This book is also available with 3 other stories in THE 4 SCOUNDRELS BOX SET: A PIRATE, A SPY, A MERCENARY AND A ROGUE. Each book in the boxed set is available separately, but by buying them in a bundle, you're getting a better deal! Contains SURRENDER, REDEMPTION, THE MERCENARY'S PRICE, COURTING HIS COUNTESS. Get the set here: https://play.google.com/store/books/details/C_J_Archer_The_4_Scoundrels_Box_Set?id=wJLiCgAAQBAJ&hl=en DESCRIPTION The last woman Thomas, Lord Avondale, expected to fall in love with was the wife he betrayed and abandoned six years ago. When Rose doesn't accept his apology, however, he loses all hope of a happy future together. Yet he's thankful she has agreed to come to his bed to beget an heir. Known as the Ice Maiden at Queen Elizabeth I's court, Rose has been trying to forget the man she once loved—a love she thought destroyed after he spent their wedding night with his mistress. Withstanding Thomas's charms, however, is proving more difficult than she expected. Can she forgive the ultimate betrayal? Can he ever atone for what he did? Note: Courting His Countess is a novella of approximately 20,000 words, about one-quarter the size of a full-length novel. I've priced it as low as I am able. A NOTE FROM THE AUTHOR COURTING HIS COUNTESS may be shorter than most of my other books, but it was one of the most difficult stories I've ever written. What Thomas did to his wife is despicable and when I began to write, I didn't think I could make you, the reader, believe he was hero material. Yet the characters and their tale wouldn't leave my head, nor would the opening lines, so I wrote the story anyway. As I progressed, and especially when I switched to Thomas's viewpoint, I realized how very male he was being, and part of me started to feel sorry for him. Being a nobleman of his time, he just didn't get it. Not until he finally saw how his actions had affected a wonderful, strong woman. COURTING HIS COUNTESS breaks one of the "rules" of the romance genre, and I know some of you will find Thomas's actions unforgiveable. I certainly don't blame you for that! But I've never been very good at sticking to the rules, and I hope you don't blame ME for listening to the voices in my head. Happy reading! ~CJ Keywords: Christmas romance, historical romance, sexy historical romance, short novel, quick read, cheap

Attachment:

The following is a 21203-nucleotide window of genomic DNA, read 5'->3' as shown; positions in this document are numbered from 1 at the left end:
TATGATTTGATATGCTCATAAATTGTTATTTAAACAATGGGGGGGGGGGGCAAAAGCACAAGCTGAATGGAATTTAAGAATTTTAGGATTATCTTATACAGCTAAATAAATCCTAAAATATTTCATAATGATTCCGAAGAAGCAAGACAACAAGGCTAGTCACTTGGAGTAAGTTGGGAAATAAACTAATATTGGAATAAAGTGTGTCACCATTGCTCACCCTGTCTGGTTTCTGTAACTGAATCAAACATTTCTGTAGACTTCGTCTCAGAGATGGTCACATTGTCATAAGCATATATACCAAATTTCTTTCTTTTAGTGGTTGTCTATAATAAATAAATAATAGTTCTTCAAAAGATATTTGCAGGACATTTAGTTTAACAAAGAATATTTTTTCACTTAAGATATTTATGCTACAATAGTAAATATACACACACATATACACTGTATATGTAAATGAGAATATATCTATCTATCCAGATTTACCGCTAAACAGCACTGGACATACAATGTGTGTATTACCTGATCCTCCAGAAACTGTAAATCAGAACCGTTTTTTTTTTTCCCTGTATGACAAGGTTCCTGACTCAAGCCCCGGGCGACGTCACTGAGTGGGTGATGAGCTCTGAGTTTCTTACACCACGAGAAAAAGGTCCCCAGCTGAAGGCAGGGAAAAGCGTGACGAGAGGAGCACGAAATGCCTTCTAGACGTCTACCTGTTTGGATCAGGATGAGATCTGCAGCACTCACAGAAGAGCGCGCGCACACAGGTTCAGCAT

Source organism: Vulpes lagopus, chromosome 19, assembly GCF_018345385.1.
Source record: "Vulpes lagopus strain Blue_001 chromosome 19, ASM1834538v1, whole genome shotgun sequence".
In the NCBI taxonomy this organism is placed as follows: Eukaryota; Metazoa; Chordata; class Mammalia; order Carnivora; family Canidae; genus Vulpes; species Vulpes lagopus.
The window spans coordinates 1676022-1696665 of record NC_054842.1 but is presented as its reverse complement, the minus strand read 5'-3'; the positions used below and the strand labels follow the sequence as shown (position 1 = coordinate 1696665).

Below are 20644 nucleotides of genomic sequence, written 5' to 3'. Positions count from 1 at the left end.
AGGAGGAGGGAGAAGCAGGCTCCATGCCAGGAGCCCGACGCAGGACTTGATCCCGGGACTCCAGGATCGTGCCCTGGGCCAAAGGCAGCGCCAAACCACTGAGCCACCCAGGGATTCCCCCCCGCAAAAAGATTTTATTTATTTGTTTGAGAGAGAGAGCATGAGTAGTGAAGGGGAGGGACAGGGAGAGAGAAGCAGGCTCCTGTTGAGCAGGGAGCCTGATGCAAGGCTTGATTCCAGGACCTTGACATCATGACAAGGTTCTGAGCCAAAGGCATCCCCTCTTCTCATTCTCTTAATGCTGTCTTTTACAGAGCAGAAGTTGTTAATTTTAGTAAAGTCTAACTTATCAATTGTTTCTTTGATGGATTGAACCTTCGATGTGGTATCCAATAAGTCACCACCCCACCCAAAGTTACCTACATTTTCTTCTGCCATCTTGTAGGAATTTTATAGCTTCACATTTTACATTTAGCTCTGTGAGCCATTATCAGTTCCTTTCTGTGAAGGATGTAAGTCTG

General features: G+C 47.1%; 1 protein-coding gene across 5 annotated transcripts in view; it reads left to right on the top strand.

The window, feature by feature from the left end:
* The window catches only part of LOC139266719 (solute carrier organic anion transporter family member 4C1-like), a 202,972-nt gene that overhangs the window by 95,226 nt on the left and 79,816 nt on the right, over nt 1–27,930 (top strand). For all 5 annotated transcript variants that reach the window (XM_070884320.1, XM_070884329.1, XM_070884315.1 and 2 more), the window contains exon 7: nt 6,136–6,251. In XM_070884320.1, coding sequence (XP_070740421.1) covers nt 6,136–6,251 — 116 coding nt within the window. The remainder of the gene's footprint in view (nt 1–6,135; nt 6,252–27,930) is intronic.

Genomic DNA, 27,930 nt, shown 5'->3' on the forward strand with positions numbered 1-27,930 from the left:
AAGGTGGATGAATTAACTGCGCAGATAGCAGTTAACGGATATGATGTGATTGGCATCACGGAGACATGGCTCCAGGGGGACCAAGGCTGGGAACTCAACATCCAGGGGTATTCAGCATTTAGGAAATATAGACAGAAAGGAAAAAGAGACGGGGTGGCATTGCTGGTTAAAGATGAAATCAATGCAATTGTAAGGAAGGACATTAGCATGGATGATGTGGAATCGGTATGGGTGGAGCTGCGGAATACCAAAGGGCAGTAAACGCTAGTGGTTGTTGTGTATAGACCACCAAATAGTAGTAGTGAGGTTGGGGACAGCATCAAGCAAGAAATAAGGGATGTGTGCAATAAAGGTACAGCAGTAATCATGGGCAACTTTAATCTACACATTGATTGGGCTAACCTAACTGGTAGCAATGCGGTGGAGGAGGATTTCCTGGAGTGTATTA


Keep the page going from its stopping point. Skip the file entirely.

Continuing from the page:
Known as one of the important early figures in the burgeoning genre of historical fiction, Alexandre Dumas spent much of his life chronicling the social and political unrest that utterly transformed France -- and by extension, the rest of the world -- in the eighteenth century. This sweeping epic focuses on several parallel plot lines, all leading up to the death by beheading of the king in 1793, marking him with the dubious distinction of being the only French king to be executed.
Mit über 200.000 verkauften Exemplaren dominierte „Power – Die 48 Gesetze der Macht“ von Robert Greene monatelang die Bestsellerlisten. Nun erscheint der Klassiker als Kompaktausgabe: knapp, prägnant, unterhaltsam. Wer Macht haben will, darf sich nicht zu lange mit moralischen Skrupeln aufhalten. Wer glaubt, dass ihn die Mechanismen der Macht nicht interessieren müssten, kann morgen ihr Opfer sein. Wer behauptet, dass Macht auch auf sanftem Weg erreichbar ist, verkennt die Wirklichkeit. Dieses Buch ist der Machiavelli des 21. Jahrhunderts, aber auch eine historische und literarische Fundgrube voller Überraschungen.